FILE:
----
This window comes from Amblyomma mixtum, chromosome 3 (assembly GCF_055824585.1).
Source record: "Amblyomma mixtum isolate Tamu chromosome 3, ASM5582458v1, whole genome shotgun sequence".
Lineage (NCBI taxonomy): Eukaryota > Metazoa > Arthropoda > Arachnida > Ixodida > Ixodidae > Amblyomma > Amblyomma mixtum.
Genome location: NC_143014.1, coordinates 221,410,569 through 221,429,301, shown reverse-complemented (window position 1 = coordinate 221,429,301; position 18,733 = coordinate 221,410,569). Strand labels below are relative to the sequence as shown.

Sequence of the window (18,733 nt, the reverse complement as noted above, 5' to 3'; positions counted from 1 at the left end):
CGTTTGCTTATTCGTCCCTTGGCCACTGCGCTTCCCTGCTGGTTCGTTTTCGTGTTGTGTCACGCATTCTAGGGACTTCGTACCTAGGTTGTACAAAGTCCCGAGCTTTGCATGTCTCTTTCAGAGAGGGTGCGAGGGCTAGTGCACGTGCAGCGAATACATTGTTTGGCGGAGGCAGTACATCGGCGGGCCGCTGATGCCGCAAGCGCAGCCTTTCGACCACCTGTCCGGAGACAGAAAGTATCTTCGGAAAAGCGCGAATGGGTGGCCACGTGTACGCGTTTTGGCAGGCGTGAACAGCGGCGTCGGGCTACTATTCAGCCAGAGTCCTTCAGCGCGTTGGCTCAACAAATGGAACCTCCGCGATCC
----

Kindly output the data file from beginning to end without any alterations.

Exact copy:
This window comes from Amblyomma mixtum, chromosome 3 (assembly GCF_055824585.1).
Source record: "Amblyomma mixtum isolate Tamu chromosome 3, ASM5582458v1, whole genome shotgun sequence".
Lineage (NCBI taxonomy): Eukaryota > Metazoa > Arthropoda > Arachnida > Ixodida > Ixodidae > Amblyomma > Amblyomma mixtum.
Genome location: NC_143014.1, coordinates 221,410,569 through 221,429,301, shown reverse-complemented (window position 1 = coordinate 221,429,301; position 18,733 = coordinate 221,410,569). Strand labels below are relative to the sequence as shown.

Sequence of the window (18,733 nt, the reverse complement as noted above, 5' to 3'; positions counted from 1 at the left end):
CGTTTGCTTATTCGTCCCTTGGCCACTGCGCTTCCCTGCTGGTTCGTTTTCGTGTTGTGTCACGCATTCTAGGGACTTCGTACCTAGGTTGTACAAAGTCCCGAGCTTTGCATGTCTCTTTCAGAGAGGGTGCGAGGGCTAGTGCACGTGCAGCGAATACATTGTTTGGCGGAGGCAGTACATCGGCGGGCCGCTGATGCCGCAAGCGCAGCCTTTCGACCACCTGTCCGGAGACAGAAAGTATCTTCGGAAAAGCGCGAATGGGTGGCCACGTGTACGCGTTTTGGCAGGCGTGAACAGCGGCGTCGGGCTACTATTCAGCCAGAGTCCTTCAGCGCGTTGGCTCAACAAATGGAACCTCCGCGATCC